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Full text of "War / by Lawrence H. Haskin, Jr."

WAR 



BY 



LAWRENCE H. HASKIN, Jfl. 



Submitted in partial fulfillment of pled;re duties prior to 
initiation into the Maryland Beta Chapter of Tau Beta Pi at 
the University of Maryland, November 29, 1940. 



(1) 



WAR 



War Is said to be that state in which a nation prose- 

(1) 
cutes its right by force. The general impression is that war 

springs from the natural belligerency of human nature or from the 
animosity of peoples or from the ambitions of leaders who acci- 
dently happen in history. (2) This impression is not wholly 
justified; because as the history of civilization is studied, it 
is found that as civilization progressed, so did warfare. Civil- 
ization and wars seem to work hand in hand. There is no reason 
to believe that wars in the future will not progress along with 
the future civilizations instead o* bein discontinued in favor 
of the "world peace" or "good neighbor" ideas that so many 
people dream about. 

Since the beginning of recorded history, there have 
been wars. All of them, no matter what the apparent motive, 
have underlying, essentially the same motives; plunder and 
tribute. 

The life of the primitive man was one of continual 
warfare. Plunder was undoubtedly the great motive. If a neigh- 
boring tribe had something one tribe desired, there probably 
appeared only one way in which to gain it. That way was to 
drive away the person or persons who possessed the thing desired 
or by some other means force them to give it up. 



(1) Websters Unabridged Dictionary. 

(2) Encyclopedia of the Social Sciences, Vol. XV. 
The Macmillan Co., New York, 1935. 



-s- 



From the time when people started to accumulate wealth 
in any form, auch as flocks, herds, or stores of goods, robber 
bands were formed to take advantage of the accumulation and rob 
the owners. This act was one of the earliest forms of war. Proof 
of this fact is established in observing that the early centers 
culture were situated in sheltered 2nd easily defended spots. This 
type of war, the strictly plunder type, was in effect up to com- 
paratively recent times. It reached its hi hest point of develope- 
ment in the invasion of Europe by the Huns, and the campaigns of 
Genghis Khan in Eastern and Southern Asia. 

The so called religious wars in Europe were not really 
religious wars at all. For example, the Thirty-Years War was, at 
its outset, apparently a religious war, but commercial motives 
were so dominating that, for the greater part of the war, Catholfc 
France supported the Protestant party and the Protestant Swedes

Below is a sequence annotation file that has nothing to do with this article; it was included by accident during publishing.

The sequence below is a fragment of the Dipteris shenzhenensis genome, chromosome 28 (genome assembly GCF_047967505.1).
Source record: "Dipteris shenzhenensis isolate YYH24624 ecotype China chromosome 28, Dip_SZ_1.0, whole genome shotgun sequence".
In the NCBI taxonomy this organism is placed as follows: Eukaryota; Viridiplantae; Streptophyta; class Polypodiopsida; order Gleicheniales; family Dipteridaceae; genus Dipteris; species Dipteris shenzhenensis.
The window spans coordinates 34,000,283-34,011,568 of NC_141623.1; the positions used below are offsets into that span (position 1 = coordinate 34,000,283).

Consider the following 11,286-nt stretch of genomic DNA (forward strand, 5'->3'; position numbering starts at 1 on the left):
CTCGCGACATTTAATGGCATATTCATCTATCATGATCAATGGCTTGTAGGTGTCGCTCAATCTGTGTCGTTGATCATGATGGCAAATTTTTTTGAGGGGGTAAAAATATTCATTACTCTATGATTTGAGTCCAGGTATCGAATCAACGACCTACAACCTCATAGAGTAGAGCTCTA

fought against Protestant Denmark. 

Wars fought for developement of industry and trade have 
in their motives elements of both plunder and tribute. Weak nations 
are merely forced to serve the strong nation. If the weak nation 
becomes strong enough over a period of time to carry on war against 
the strong nation they are serving, we have a war which is most 
justified; war for independence. 

The most recent excuse for war is that it becomes neces- 
sary for expansion on the part of increasing population. This 
condition as a motive for war is not justified. Early in history 
there was no great overpopulation, yet wars were very frequent. 
At the beginning of the World War, the population of Western 
Europe was declining rapidly* At present, the most thickly 



-3- 



populated sections in the world, India and China, do not find 
it necesscry to carry on w?<r for purposes of expansion. 

The last frequently used excuse for war, an excuse 
to cover up the real motives of plunder and tribute, is hatred 
between races, classes, or cultures. Hatred between nations never 
has been and probably never will be a dominating motive for war. 

As long as man inhabits the earth and retains his senses, 

there will be wars. This conclusion is based on the fact that the 

great majority of human beings in the world want things that other 

human beings have. The last resort in fulfilling these desires is 

war. General Carl von Clausewitz said in one of his volumes that 

(3) 
war is only a continuance of policy by other means. This 

statement merely says that if you can't get what you want by peace- 
ful methods, £0 to war and take it. General Clausewitz' s three 
volumes, "On War," are known s the Bible of the German officer 
and the German statesman. 



(3) Pilcher, T.u. ( War According To Clausewitz p 2?. 



(4) 



BIBLI03RAFHY 



Webster's Unabridged Dictionary. 



Encyclopedia of the Social Sciences 
New York: The Macmillan Company. 
1935. 



Filcher, T.D. 

WAR ACCORDING- TO CLAUSEWITZ . 

New York: Cassell and Company, Ltd. 

1918.